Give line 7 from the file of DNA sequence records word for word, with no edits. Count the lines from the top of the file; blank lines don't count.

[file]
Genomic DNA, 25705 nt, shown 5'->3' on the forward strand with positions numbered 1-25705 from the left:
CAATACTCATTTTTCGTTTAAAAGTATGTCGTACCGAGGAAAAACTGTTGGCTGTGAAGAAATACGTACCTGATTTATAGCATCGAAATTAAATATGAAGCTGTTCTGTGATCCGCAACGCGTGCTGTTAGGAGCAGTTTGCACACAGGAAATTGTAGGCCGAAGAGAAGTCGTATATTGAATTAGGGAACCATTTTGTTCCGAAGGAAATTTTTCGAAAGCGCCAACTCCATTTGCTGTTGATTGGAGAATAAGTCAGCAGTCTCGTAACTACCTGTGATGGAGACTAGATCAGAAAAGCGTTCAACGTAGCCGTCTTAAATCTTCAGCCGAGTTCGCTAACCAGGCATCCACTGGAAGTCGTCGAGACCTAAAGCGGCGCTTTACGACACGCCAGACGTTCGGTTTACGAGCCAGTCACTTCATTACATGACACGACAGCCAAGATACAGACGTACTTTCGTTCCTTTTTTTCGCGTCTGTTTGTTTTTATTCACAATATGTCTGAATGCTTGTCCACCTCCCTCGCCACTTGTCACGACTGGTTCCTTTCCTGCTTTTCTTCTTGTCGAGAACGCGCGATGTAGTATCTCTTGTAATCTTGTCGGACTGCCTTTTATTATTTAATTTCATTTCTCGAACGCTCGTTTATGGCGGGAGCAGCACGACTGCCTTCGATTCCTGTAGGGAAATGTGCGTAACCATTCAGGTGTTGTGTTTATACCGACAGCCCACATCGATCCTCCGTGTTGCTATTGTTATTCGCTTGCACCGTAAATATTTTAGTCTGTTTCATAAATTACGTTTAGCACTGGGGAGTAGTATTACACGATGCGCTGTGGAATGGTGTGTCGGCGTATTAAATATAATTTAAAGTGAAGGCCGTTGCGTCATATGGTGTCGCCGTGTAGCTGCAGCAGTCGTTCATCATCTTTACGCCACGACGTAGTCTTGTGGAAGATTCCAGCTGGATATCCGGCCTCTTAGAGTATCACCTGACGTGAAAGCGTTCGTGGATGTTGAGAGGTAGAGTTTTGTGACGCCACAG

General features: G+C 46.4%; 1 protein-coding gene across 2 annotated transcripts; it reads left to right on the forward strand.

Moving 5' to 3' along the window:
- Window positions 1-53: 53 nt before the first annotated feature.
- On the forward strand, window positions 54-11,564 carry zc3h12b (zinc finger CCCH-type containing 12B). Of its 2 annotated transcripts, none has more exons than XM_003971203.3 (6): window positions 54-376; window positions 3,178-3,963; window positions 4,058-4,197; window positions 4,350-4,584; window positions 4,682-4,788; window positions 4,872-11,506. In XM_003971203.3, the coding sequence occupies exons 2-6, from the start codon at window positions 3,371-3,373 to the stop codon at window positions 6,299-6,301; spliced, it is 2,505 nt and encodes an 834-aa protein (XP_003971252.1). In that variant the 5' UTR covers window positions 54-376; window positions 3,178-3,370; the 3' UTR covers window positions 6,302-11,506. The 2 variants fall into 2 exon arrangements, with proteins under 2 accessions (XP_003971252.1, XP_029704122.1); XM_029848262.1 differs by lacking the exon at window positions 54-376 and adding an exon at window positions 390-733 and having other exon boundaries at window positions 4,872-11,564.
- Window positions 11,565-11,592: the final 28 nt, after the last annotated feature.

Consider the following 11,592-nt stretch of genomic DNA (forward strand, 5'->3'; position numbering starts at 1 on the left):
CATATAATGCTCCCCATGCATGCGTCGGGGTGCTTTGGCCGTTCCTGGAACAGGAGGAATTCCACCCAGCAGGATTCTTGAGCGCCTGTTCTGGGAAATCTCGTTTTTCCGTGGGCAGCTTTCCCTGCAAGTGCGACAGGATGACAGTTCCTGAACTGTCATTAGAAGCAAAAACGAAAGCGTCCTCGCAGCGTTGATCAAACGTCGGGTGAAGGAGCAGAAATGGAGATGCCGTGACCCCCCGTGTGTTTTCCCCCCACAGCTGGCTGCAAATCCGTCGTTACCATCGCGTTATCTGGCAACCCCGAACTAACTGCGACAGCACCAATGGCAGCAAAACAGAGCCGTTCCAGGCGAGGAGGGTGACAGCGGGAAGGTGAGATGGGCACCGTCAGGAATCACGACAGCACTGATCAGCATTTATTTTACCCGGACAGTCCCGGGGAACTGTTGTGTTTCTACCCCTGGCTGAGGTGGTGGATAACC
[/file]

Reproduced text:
- Window positions 11,565-11,592: the final 28 nt, after the last annotated feature.